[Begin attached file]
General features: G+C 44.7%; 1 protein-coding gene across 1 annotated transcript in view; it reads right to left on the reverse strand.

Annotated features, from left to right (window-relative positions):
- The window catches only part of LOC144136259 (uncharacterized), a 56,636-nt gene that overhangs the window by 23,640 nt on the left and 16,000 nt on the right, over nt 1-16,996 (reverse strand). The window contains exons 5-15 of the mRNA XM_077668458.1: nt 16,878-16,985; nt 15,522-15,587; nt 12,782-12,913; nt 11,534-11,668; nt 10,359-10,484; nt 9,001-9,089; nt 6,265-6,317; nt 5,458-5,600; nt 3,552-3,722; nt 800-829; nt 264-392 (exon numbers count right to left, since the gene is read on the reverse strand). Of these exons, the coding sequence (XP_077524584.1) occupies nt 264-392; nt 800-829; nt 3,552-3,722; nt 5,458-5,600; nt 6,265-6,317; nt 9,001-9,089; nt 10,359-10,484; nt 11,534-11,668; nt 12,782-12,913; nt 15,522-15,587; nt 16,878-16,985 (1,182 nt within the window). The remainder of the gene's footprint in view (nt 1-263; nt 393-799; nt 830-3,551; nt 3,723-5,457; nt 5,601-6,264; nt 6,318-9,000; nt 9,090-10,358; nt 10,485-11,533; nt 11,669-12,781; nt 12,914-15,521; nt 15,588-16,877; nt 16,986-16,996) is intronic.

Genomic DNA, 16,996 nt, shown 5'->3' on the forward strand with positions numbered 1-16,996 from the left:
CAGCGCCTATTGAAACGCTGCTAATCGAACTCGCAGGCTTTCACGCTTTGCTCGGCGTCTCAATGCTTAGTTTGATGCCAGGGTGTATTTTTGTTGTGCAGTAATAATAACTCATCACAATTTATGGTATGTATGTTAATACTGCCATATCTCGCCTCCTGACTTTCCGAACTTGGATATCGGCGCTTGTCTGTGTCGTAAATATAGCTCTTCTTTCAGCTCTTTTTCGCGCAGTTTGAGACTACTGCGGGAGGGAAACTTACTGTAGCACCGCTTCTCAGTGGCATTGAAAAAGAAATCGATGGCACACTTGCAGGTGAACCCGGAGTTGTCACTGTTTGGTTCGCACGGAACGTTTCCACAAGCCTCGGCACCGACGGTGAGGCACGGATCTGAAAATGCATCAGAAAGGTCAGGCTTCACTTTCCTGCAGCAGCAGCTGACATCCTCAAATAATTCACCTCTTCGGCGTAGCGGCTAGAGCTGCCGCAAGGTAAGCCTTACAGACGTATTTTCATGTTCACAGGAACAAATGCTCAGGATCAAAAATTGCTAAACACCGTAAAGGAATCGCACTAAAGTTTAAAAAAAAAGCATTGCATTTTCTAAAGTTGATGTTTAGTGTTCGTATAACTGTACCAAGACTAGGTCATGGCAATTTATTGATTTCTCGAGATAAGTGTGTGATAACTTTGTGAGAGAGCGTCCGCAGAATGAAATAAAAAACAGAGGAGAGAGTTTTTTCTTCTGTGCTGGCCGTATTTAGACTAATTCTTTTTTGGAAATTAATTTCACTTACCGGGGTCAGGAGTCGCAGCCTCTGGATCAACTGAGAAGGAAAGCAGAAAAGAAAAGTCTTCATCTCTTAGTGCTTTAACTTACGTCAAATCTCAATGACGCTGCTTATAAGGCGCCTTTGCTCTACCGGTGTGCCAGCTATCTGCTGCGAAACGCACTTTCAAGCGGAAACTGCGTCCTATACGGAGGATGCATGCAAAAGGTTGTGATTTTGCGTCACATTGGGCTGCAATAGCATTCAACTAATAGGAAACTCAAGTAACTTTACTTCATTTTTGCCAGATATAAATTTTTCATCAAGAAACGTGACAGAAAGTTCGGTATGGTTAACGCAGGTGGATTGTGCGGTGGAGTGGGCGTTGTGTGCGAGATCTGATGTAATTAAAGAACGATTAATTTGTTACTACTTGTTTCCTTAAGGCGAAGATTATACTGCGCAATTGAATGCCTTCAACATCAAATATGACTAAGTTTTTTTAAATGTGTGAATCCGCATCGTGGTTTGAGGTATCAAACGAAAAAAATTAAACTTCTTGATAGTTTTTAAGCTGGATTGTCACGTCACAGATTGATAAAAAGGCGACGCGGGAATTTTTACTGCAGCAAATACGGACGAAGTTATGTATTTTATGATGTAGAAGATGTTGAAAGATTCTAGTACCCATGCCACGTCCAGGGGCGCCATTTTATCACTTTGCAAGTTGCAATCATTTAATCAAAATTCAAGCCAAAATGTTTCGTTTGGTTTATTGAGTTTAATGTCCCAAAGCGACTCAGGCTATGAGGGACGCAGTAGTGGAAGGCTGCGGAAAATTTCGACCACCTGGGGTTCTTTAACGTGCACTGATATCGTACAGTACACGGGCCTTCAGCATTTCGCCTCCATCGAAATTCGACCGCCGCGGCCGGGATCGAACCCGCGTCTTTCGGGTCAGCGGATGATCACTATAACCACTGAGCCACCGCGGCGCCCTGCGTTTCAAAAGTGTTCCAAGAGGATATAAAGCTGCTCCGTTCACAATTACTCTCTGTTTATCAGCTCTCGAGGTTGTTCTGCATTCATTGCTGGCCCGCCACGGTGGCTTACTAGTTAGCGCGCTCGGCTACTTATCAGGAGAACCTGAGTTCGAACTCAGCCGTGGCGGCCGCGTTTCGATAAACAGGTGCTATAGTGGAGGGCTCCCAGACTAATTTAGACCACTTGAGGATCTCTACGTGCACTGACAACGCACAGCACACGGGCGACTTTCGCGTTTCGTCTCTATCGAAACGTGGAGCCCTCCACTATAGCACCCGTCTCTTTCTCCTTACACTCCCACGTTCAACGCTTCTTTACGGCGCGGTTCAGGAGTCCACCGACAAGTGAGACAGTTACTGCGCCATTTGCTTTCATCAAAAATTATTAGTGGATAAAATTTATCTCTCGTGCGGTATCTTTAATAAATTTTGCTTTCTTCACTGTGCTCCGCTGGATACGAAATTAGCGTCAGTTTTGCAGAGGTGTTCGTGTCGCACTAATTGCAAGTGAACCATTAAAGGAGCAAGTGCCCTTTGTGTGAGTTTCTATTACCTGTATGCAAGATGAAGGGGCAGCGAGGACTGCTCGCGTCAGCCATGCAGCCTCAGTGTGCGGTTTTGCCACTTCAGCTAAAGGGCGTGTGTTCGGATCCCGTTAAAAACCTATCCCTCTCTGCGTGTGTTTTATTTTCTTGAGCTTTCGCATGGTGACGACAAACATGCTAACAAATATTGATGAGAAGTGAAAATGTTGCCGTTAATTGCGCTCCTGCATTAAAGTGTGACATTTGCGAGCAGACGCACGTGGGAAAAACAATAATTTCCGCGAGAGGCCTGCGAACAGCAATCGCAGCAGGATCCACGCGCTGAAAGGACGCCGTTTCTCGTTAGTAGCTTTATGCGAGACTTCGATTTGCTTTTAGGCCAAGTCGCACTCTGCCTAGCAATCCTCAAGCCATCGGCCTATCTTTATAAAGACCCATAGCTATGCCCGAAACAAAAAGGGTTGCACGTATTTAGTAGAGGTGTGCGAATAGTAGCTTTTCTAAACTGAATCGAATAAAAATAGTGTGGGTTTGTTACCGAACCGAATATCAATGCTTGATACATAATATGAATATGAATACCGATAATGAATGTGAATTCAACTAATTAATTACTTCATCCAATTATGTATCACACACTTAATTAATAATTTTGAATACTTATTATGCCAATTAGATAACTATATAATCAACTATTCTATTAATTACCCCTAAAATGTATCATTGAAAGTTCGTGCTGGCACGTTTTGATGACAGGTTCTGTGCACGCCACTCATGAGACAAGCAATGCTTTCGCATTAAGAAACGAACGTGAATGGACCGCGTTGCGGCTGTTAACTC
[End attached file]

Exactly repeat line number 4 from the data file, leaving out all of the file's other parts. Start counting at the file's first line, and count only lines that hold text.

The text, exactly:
Genomic DNA, 16,996 nt, shown 5'->3' on the forward strand with positions numbered 1-16,996 from the left: